Our Practice section contains two articles about the use of illegal drugs – one about the legal and ethical issues nurses face when their patients use cannabis for therapeutic reasons, and one discussing nurses’ attitudes to substance users, and whether drugs should be decriminalised.
Unsurprisingly, opinions on the general issue of drugs varied, but that didn’t really matter – our opinions aren’t going to affect anyone’s health and safety. Nurses’ opinions, on the other hand, do affect others. Whether you’ve been aware of it or not, it’s almost certain that some of your patients have used illegal drugs. And in some cases that fact may have been relevant to their presenting condition.
If you haven’t been aware of their drug use it may be because those patients have not disclosed the fact because they feared your disapproval. They may even have worried that you would refuse to treat them or might alert the authorities. And you might even be surprised at which patients they were; drug use isn’t the exclusive preserve of the young – 69-year-old Sir Paul McCartney may have decided to give up cannabis but some of his contemporaries are doubtless still indulging in that and other substances.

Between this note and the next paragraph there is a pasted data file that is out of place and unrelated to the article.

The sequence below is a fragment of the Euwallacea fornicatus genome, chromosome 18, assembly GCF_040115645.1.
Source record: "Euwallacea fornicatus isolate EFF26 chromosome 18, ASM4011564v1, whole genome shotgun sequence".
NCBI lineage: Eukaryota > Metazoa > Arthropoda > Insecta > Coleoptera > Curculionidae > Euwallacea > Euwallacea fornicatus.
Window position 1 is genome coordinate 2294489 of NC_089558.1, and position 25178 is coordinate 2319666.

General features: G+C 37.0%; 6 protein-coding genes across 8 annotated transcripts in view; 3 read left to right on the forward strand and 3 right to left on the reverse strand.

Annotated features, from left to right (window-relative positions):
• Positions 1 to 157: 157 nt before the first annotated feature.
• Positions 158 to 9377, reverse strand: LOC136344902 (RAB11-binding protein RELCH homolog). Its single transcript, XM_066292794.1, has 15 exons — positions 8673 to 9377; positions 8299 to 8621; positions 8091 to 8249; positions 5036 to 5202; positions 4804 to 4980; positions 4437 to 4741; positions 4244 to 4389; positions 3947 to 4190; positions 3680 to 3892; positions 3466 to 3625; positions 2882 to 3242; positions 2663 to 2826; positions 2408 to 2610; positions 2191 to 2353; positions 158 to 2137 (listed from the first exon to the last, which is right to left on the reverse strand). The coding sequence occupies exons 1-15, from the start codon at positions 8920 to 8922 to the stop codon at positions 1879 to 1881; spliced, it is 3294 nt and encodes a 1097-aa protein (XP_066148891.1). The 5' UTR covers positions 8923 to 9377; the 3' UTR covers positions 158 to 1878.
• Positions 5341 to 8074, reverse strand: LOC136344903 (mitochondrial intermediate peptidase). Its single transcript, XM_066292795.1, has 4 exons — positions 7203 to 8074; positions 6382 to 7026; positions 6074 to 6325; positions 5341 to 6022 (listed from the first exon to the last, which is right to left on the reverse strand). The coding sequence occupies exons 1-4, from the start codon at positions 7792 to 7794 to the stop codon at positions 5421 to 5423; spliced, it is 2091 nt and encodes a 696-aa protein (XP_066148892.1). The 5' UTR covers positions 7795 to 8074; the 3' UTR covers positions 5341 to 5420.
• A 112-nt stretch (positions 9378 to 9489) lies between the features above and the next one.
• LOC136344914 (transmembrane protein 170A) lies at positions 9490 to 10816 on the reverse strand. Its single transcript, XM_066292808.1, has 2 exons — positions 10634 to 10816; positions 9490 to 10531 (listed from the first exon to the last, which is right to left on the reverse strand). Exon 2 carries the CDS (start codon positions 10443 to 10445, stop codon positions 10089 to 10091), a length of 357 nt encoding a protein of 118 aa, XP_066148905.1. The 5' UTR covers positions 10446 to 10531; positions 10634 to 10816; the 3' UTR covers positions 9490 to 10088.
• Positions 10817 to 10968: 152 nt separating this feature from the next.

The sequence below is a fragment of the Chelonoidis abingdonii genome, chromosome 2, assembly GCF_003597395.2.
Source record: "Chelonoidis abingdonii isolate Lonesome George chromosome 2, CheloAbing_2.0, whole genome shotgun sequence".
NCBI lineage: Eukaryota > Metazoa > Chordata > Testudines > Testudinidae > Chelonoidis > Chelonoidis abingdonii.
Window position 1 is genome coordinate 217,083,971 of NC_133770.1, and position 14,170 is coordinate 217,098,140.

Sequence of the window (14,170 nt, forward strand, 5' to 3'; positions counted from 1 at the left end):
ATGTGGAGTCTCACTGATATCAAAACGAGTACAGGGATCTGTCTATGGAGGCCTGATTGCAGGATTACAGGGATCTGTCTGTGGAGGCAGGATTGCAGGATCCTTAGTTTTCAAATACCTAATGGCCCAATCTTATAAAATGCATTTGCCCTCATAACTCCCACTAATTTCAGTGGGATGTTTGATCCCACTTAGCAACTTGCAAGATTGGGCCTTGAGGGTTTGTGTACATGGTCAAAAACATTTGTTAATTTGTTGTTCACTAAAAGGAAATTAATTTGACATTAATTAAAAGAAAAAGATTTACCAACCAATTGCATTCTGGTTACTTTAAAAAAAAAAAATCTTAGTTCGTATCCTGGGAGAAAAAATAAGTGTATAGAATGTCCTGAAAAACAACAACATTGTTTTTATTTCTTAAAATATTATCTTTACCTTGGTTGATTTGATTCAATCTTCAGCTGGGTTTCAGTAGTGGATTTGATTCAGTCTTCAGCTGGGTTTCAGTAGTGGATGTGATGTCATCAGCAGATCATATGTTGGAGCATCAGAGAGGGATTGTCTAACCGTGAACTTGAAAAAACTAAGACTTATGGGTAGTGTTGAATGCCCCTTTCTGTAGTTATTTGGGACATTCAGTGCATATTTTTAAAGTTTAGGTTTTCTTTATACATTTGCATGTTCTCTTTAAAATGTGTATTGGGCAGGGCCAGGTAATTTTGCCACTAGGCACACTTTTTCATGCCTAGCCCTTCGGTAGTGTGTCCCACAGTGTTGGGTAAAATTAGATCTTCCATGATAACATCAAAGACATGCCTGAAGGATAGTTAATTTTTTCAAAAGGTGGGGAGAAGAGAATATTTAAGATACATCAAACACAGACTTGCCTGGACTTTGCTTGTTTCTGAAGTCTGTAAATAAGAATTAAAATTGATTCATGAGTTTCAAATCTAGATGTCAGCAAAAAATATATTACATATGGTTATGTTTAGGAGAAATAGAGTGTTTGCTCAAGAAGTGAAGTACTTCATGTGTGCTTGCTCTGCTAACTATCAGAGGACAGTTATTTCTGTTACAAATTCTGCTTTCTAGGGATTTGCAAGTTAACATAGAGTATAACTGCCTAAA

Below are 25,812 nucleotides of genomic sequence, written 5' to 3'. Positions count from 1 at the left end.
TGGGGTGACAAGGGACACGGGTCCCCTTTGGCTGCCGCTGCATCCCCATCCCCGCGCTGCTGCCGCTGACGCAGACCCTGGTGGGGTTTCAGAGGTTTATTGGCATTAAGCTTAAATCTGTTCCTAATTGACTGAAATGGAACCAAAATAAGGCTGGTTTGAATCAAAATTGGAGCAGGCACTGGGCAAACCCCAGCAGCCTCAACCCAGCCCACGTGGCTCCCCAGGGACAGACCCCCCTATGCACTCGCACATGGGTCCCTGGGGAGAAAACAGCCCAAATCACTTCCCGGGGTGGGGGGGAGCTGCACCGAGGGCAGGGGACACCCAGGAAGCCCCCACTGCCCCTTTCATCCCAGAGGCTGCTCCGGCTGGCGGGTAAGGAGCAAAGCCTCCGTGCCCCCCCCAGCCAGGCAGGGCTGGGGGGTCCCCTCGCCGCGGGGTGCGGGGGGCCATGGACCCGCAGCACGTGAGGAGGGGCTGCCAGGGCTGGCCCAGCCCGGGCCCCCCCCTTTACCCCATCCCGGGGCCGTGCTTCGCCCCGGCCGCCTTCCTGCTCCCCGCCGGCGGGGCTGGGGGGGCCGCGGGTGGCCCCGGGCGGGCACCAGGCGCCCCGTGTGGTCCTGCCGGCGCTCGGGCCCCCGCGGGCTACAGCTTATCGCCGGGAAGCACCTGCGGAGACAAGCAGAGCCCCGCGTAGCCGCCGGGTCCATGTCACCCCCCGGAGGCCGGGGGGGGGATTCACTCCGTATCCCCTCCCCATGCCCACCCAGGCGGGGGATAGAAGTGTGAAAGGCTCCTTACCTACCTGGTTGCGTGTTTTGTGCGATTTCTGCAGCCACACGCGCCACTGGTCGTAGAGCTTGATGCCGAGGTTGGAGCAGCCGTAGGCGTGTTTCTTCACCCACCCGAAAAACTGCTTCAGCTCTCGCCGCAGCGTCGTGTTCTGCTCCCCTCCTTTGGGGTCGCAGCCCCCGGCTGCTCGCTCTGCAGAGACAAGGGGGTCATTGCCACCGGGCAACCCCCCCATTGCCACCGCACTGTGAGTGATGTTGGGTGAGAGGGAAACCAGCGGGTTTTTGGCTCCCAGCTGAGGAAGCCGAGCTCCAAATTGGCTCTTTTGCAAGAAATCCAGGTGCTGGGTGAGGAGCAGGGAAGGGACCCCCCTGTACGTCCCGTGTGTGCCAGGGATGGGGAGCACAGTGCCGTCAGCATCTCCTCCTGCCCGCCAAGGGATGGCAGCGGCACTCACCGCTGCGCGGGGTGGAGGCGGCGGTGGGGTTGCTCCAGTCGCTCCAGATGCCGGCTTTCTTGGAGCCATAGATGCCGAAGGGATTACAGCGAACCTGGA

The impact of UK drug laws on healthcare and health professionals is rarely discussed and difficult to quantify, but they certainly present health professionals with dilemmas and difficulties. They may also cost the NHS far more than we realise. While some patients’ treatment is directly related to their drug use, how many others with unrelated problems suffer complications because the professionals caring for them did not have important information that would affect treatment decisions? And how many harm themselves because they find it difficult to access information that might make their drug-taking less dangerous?
Political debates about whether drug laws should be abolished, relaxed or tightened up tend to look at issues around criminality. Perhaps next time politicians take a leaf out of the nursing book, and look at the issue holistically. Tackling drug use costs the UK eye-watering sums – perhaps we need to find better ways of spending that money.